But because conservative Christians base their opposition to abortion on religious grounds, he must respect that too. What he really likes, though, is the misogynistic, anti-feminist aspect of that religiosity. So he milks it for what it’s worth, all the while reserving his right to rip the beating heart out of his very own child.
July 9, 2003 | 28 Comments
Atheism and rabid secularism start with the presumption that all values are equal and entirely [a] matter of opinion.
* * *
On Mondays I’m an atheist, on Tuesdays through Saturdays I’m a confused agnostic deist, and on Sundays I try to take the day off.
* * *
I’m not an atheist. I am agnostic about God, but not about everything because I believe things like astrology, voodoo, witchcraft, and satanic powers are all nonsense, and I loathe flim-flam artists like John Edward and Uri Geller.
* * *
I’ll come out of the closet and just say it: I am a Bright.
* * *
These quotes neatly sum up the confused workings of the mind of this week’s Godidiot, Dean Esmay of Dean’s World. As his own words demonstrate, he knows nothing about either atheism or religion and even less about himself. But while he may not know what he is, I do. Dean Esmay is a thin-skinned homophobic racist who believes that the best public policy is based either upon insane religious reasons, or no reasons at all.
Dean’s first rule is this: hatred, if religiously inspired, is beyond criticism. It’s not nice, he explained last year, to call conservative Christians to task for their homophobia:
Most of the bashing anymore seems to come from political commentators, Hollywood celebrities, journalists, and gay rights activists who equate saying “we believe that is sinful” to “we want you thrown into Concentration Camps.”
A good point: prison, not concentration camps, was all that conservative Christians required (until two weeks ago) as punishment for gay sinfulness. But, as he more recently explained, those who disagree with them are “titanic jackasses”:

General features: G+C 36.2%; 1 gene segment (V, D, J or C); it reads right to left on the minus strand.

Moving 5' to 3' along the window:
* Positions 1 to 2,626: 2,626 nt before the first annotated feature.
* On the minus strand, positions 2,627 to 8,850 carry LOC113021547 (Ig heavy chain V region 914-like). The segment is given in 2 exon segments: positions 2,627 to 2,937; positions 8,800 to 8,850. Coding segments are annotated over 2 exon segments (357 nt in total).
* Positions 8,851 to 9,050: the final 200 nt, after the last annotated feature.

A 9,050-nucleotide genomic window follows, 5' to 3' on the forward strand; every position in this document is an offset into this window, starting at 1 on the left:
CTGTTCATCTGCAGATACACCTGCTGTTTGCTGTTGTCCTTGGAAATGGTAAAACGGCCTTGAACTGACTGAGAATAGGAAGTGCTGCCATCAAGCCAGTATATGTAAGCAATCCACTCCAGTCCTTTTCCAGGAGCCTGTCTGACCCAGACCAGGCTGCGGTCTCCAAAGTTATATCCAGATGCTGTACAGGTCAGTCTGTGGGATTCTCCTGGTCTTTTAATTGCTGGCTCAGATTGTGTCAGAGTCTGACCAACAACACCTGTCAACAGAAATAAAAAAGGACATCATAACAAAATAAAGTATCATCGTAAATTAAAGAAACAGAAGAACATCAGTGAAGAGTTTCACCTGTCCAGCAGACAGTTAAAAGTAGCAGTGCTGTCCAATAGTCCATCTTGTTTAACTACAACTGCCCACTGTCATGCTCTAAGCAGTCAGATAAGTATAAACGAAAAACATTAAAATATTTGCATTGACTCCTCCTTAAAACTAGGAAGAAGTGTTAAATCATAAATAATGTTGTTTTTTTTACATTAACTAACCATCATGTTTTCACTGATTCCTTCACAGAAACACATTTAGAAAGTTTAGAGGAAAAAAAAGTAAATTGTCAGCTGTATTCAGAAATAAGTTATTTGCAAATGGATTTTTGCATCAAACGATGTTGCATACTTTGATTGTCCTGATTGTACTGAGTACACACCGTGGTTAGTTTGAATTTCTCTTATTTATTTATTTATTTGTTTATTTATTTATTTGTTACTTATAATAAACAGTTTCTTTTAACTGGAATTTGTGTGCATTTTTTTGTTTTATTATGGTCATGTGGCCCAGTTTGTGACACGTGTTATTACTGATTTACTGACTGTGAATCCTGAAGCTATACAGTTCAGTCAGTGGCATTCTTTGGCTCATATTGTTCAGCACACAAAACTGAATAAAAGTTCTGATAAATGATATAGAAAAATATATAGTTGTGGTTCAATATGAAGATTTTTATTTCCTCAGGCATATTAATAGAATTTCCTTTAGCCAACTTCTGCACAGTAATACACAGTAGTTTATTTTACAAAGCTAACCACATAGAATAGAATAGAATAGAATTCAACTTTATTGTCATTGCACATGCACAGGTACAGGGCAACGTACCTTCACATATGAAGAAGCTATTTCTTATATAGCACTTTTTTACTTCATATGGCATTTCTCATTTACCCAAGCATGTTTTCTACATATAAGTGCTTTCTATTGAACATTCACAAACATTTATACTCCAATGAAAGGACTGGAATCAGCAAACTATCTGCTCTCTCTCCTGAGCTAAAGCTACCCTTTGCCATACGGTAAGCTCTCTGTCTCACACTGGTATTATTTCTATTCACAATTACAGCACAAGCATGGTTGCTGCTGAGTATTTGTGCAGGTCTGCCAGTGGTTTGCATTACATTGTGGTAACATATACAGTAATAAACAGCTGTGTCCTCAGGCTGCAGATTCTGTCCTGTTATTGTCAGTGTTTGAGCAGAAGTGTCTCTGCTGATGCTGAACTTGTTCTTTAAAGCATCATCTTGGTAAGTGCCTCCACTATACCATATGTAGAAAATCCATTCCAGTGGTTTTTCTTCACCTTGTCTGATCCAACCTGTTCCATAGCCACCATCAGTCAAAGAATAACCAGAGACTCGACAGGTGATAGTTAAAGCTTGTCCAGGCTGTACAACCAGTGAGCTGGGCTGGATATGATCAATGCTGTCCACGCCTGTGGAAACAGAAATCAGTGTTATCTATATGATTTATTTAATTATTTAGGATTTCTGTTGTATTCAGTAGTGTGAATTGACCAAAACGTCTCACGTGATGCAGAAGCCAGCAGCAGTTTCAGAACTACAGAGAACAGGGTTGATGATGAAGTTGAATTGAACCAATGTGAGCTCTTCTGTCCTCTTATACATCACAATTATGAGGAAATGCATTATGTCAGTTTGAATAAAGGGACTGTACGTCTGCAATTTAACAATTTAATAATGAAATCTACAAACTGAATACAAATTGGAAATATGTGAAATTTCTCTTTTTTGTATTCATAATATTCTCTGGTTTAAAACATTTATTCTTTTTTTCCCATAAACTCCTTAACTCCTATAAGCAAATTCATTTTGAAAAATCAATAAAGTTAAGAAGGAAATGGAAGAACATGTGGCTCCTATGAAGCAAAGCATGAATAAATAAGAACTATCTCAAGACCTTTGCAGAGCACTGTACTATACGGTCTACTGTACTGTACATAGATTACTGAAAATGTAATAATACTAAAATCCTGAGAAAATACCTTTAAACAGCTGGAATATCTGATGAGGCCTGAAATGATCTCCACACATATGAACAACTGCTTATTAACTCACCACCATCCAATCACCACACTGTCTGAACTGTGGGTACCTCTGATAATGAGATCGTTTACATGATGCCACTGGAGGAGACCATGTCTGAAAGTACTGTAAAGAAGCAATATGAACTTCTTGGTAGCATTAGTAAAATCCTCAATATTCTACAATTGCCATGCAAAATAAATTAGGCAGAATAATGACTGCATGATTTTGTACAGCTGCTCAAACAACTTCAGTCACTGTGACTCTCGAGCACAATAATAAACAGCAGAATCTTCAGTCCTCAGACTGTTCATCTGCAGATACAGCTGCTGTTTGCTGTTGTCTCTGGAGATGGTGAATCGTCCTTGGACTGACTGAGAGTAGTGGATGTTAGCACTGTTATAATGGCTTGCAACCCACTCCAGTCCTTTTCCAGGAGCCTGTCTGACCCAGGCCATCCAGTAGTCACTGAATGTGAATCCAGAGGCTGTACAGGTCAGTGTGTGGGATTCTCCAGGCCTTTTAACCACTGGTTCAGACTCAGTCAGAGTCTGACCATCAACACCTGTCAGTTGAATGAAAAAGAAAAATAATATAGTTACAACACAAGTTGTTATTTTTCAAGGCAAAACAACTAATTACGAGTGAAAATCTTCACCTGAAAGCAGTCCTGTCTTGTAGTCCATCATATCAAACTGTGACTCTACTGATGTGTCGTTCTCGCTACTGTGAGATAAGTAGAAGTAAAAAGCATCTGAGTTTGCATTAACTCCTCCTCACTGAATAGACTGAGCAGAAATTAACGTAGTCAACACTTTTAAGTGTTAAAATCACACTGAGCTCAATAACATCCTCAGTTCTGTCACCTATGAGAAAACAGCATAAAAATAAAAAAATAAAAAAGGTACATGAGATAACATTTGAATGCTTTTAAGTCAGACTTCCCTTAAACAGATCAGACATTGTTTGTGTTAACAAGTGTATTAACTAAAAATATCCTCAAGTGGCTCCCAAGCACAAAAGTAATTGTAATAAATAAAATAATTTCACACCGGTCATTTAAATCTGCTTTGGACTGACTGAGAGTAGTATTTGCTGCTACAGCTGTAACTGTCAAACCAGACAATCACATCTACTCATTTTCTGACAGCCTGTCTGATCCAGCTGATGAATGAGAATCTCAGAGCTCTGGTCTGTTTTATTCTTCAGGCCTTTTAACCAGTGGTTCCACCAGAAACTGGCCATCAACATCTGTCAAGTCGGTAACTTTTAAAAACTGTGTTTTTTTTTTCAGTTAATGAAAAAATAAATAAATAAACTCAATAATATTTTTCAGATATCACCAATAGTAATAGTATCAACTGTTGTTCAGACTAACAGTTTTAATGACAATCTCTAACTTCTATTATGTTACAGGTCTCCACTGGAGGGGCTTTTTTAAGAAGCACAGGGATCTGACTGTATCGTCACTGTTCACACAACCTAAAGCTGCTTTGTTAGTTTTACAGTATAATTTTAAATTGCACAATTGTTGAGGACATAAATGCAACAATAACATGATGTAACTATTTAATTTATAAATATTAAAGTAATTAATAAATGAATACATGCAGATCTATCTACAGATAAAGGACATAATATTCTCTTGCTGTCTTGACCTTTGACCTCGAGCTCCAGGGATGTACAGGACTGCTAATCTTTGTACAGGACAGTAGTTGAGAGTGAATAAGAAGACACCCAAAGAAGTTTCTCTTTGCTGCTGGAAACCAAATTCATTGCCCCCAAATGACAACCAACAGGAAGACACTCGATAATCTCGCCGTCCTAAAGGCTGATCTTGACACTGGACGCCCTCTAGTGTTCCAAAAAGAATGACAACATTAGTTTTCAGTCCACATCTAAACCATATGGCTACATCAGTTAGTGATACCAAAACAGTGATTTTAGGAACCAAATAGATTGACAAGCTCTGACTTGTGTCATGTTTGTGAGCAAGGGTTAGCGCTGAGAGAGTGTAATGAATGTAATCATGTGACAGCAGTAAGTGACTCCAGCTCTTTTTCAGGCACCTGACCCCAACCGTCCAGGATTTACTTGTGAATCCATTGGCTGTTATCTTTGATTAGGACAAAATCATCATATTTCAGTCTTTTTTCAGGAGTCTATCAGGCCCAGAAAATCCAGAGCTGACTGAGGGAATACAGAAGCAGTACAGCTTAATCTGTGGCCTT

So let me be very clear: if you’re one of my friends who enjoys baiting or mocking Christians, I hope you realize that I think you’re being a titanic jackass when you do that, and that I wish you would stop it.
Then there are the people who suggest that if a Christian believes homosexuality is sinful, he’s an intolerant bigot who contributes to the murder of gay people. Let me just tell you: that belief is not only wrong, it’s hateful and hurtful and deeply ignorant. If you think that, you seriously need to grow up, and to educate yourself. Ditto if you think someone in public office should be forbidden to testify about his faith when asked about it, or when speaking to a group of his fellow believers.
Recently, in Friday’s controversy, some of you mentioned a hateful “preacher” named Fred Phelps, of “God Hates Fags” fame. Mr. Phelps, the last I heard, has a congregation of less than 100 people, and seems to mostly in the business of making himself famous by saying hateful things–aided by a press eager for something inflammatory to publish. If you honestly believe that he is representative of any significant form of Christianity, you’ve got an ugliness in your soul that you ought to clean out.